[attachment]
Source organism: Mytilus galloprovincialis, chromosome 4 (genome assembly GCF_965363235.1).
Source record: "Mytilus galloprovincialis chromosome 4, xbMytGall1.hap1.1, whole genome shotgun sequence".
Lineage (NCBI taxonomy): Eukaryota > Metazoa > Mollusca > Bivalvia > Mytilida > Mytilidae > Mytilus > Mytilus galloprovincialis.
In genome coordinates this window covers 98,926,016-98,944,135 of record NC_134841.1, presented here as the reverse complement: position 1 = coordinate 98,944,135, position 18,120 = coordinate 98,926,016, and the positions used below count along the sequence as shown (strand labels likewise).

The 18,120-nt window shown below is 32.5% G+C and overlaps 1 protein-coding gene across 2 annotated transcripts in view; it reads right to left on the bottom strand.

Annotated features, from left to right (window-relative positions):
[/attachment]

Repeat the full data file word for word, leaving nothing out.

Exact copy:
Source organism: Mytilus galloprovincialis, chromosome 4 (genome assembly GCF_965363235.1).
Source record: "Mytilus galloprovincialis chromosome 4, xbMytGall1.hap1.1, whole genome shotgun sequence".
Lineage (NCBI taxonomy): Eukaryota > Metazoa > Mollusca > Bivalvia > Mytilida > Mytilidae > Mytilus > Mytilus galloprovincialis.
In genome coordinates this window covers 98,926,016-98,944,135 of record NC_134841.1, presented here as the reverse complement: position 1 = coordinate 98,944,135, position 18,120 = coordinate 98,926,016, and the positions used below count along the sequence as shown (strand labels likewise).

The 18,120-nt window shown below is 32.5% G+C and overlaps 1 protein-coding gene across 2 annotated transcripts in view; it reads right to left on the bottom strand.

Annotated features, from left to right (window-relative positions):